I have my routine, I have other things that I am busy with. And when I am not working, I really dive, I watch a lot of films but I am really eager to work on something that really consumes me at this point of time.

So after a few days of experiencing (adulation) I was feeling impatient, restless to find something else to be distracted by. I am glad that there are so many auditions that are coming my way because constantly I am thinking about other things. I just want to settle down on one thing, whatever that is I don’t know till the November project starts. But I hope I work on something before that as well.

It is interesting to hear that an actor, who has secured a BAFTA nomination, is talking about auditions, something which hasn’t been taken seriously in the Hindi film industry. A lot of top stars have candidly mentioned how they have felt insecure when they have been asked to audition. But in the West, it is a normal part of the casting process.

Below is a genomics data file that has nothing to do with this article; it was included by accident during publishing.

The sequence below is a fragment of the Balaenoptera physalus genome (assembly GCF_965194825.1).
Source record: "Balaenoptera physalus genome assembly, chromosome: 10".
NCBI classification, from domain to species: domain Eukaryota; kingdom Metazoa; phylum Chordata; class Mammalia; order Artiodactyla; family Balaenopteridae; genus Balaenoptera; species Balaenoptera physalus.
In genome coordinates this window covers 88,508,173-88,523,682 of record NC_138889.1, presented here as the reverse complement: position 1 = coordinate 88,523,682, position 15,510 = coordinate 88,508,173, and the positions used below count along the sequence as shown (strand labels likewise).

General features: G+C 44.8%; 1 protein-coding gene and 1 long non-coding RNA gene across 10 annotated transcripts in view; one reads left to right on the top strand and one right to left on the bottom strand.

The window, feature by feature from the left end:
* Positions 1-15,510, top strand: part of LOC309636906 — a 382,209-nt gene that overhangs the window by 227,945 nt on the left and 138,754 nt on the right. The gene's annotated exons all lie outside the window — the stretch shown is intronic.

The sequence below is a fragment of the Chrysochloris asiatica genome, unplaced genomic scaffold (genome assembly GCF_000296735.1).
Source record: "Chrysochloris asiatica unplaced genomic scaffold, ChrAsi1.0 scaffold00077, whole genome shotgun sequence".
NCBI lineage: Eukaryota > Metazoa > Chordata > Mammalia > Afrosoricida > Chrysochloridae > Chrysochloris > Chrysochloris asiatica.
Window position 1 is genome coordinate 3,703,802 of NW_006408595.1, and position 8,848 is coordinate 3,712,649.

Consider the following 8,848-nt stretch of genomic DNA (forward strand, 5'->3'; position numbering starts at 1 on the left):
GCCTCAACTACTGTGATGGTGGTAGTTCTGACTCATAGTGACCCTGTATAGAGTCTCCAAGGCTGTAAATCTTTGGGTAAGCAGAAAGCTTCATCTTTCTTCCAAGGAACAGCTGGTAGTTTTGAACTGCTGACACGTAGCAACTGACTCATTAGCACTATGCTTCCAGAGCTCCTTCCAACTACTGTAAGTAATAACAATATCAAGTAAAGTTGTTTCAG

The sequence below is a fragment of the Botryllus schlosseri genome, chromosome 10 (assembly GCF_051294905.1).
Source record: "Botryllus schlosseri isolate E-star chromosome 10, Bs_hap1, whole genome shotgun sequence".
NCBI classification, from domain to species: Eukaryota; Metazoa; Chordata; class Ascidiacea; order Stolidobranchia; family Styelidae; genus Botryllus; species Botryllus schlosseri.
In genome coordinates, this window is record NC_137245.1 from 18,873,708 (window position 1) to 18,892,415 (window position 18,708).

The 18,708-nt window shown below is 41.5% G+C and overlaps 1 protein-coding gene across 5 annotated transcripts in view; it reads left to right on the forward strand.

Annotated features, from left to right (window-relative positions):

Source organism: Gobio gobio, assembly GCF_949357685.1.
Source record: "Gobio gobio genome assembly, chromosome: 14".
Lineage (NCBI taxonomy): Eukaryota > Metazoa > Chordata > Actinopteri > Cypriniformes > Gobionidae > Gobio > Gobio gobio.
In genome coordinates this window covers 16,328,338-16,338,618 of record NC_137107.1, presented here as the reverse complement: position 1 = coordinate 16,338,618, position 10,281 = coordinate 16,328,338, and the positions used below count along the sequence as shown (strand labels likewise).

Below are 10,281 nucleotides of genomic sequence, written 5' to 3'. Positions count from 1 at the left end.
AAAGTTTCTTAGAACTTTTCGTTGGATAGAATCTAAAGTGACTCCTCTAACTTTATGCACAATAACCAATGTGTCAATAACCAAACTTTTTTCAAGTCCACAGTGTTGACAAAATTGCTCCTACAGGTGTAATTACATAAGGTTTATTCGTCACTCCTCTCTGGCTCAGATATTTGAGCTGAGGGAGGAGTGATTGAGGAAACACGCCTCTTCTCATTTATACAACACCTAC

I don’t think I have worked in a project without an audition. It is very normal to audition. People I know of have always done that. It is important because the director has to know whether you can play this person that he or she has written or imagined. So it’s fair that I audition for everything.

Even for me it is important that I audition because it gives me a preliminary understanding of the (film’s) universe, the director who is going to brief me. It is important for both the parties to audition and understand.

Hypothetically speaking, as you grow more mainstream, would you still like to give auditions for any project you would to work on? Would you be okay with it?